Cell adhesion is highly involved in many biological processes, such as cell communication1, tissue development2,3, virus invasion4,5, and cancer metastasis6,7. A variety of single-cell adhesion methods have been developed based on atomic force microscopy (AFM)8,9,10, optical tweezers11,12,13, magnetic tweezers14,15,16, acoustic tweezers17,18,19, micro-needle manipulation20, and biomembrane force probes21. These methods all depend on repeatedly rupturing the adhesive contact in the normal direction of the cell interface so as to measure the normal tensile force22,23; however, different methods can still yield measurement results that differ by several orders of magnitude. These discrepancies stem from dynamic changes in sample interactions and a lack of consideration for lateral adhesion kinetics24.

Preliminary studies have shown that in vivo cell adhesion under physiological flow is more complex, and that lateral adhesion kinetics play a significant role in the dynamic modulation to withstand changing flow25,26,27,28. Currently, there exist microfluidic techniques for analyzing the lateral force along the tangential direction29,30,31; however, these methods face limitations in terms of time required for measurement, cell interaction distance, and measurement resolution. High-precision and high-speed in situ measurement of lateral adhesion kinetics remains an open challenge.

In this issue of eLight, Yuebing Zheng’s research team at the University of Texas at Austin in USA presents a new optical technique, termed the single-cell rotational adhesion frequency assay (scRAFA). This method integrates optical trapping, rotation, imaging, and spectroscopy on a single platform. ScRAFA exploits a microfluidic platform integrated with versatile optothermal manipulation and optical imaging capabilities to stably trap and rotate any specific single cell, continuously monitor the complete cell adhesion process from initiation of bonding with the substrate to formation of permanent attachment (response time <0.1 s), and precisely control the interaction distance between substrate ligands and cell receptors (resolution ±0.1 nm), which control cannot be achieved in a conventional flow chamber assay32. More specifically, a focused 785 nm laser beam was first applied to trap the cell with optical force, then the temperature gradient field produced by a focused 532 nm laser beam was used to rotate the cell. Subsequently, Zheng’s team retrieved the time-dependent light intensity signals from collected images to quantify the cell’s adhesion behaviors. By testing the lateral cellular interactions caused by flow-induced shear stress, they were able to successfully measure the adhesion strength of yeast cells in human urine and obtain more accurate dissociation constants, which is ~10 times more accurate than previous measurements.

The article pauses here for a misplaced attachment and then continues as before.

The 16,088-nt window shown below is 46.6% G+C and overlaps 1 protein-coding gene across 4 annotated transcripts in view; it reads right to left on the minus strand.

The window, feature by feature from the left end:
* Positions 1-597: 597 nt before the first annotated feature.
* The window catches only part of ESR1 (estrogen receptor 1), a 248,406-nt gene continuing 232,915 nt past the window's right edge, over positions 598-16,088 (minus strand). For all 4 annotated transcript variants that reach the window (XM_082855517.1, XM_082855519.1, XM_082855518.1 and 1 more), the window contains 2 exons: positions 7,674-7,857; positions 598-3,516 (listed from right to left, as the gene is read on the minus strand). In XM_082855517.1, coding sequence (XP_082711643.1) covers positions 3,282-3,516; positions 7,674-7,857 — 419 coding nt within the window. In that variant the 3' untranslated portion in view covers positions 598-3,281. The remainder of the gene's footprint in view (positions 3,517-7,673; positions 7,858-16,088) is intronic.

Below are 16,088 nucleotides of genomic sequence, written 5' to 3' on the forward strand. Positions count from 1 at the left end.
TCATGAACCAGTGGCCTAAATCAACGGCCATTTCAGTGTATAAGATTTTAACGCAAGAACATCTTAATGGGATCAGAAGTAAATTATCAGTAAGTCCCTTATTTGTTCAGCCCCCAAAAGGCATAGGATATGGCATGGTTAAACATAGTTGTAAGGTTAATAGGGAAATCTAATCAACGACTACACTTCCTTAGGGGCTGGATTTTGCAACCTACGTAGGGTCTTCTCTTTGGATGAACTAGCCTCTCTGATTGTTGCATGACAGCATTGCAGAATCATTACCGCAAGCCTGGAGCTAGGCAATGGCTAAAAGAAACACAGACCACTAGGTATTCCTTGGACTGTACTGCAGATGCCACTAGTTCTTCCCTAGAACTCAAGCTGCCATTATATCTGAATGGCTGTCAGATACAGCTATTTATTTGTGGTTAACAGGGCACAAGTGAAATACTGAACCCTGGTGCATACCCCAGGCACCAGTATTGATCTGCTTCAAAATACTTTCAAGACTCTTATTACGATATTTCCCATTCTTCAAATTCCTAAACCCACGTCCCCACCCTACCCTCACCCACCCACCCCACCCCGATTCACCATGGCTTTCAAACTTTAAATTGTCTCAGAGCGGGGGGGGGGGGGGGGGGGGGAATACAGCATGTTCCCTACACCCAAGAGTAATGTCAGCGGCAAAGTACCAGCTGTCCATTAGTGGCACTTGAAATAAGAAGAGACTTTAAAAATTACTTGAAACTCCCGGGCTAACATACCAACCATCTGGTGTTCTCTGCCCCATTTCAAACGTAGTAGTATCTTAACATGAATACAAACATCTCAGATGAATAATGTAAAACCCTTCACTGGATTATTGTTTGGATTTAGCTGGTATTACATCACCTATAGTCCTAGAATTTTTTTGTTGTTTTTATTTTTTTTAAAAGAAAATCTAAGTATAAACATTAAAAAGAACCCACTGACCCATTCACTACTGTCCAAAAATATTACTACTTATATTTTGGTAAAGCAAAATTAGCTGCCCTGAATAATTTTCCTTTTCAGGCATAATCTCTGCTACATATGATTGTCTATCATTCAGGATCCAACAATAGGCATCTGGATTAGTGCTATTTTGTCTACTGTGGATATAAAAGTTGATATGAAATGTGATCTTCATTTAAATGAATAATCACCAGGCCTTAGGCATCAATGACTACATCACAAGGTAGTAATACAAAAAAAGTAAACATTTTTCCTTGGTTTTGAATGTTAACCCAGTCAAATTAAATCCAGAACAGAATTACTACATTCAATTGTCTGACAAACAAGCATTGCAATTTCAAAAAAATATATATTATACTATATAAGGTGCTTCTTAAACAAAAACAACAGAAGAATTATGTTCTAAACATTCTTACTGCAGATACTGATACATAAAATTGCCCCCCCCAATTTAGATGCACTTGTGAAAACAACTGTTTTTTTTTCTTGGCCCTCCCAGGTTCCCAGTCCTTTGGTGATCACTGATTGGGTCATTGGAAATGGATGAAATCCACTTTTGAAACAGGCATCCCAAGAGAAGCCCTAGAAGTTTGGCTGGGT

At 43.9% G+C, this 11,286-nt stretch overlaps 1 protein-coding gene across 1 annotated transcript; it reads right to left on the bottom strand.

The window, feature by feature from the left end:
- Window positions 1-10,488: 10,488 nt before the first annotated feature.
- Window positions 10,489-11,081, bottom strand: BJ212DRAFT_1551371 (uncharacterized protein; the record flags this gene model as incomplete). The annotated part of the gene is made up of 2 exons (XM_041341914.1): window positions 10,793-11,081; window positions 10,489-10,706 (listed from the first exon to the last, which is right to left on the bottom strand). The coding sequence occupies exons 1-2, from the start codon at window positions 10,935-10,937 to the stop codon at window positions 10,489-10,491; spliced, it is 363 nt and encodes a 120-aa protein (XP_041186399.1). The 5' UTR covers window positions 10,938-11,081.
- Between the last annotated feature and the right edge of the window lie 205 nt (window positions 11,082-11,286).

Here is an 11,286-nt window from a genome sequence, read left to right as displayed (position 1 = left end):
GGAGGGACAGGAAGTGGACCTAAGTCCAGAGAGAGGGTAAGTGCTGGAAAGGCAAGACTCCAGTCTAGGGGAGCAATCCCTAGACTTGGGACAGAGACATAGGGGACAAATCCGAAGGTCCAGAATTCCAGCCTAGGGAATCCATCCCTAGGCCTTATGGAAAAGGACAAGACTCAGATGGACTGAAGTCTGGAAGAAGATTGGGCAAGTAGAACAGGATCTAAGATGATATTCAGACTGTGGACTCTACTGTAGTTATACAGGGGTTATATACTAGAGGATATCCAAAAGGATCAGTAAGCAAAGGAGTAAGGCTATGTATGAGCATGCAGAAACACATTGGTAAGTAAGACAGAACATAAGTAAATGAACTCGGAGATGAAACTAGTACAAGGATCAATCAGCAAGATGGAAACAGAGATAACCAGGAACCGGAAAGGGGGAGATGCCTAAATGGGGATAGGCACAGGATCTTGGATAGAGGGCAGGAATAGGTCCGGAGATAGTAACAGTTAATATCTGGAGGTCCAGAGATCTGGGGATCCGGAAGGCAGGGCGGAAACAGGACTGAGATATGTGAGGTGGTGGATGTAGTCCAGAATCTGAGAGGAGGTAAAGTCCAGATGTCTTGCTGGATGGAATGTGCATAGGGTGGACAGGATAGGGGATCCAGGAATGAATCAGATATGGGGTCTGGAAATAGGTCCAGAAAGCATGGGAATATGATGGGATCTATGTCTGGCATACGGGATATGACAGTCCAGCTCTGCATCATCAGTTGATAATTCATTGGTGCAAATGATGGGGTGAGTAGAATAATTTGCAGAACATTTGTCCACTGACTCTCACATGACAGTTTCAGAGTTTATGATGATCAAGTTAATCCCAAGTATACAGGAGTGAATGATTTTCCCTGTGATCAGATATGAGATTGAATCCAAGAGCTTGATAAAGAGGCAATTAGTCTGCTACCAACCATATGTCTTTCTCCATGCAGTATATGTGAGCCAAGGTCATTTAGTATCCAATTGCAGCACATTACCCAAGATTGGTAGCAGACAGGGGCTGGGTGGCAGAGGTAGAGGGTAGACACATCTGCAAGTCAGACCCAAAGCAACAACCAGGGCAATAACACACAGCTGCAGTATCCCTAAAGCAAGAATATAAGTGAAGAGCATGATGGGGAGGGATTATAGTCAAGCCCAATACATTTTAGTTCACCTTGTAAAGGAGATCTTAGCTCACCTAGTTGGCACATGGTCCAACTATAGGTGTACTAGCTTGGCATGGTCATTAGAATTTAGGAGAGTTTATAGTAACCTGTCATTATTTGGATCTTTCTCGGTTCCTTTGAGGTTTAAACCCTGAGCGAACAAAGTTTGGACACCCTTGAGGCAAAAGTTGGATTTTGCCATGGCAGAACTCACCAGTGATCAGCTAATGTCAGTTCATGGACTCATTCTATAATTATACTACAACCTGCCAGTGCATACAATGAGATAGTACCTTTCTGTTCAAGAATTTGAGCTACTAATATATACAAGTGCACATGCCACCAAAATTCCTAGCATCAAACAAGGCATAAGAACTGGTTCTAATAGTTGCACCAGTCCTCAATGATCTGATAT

Different from many of the existing adhesion measurement methods, the proposed light-driven scRAFA can reveal the shear-force-dependent adhesion behaviors of individual cells while in physiological fluids with various surface conditions. With its superior performance and general applicability, scRAFA will be a valuable tool in a wide range of fields, from cell biology to immunotherapy, biomedicine, and engineering.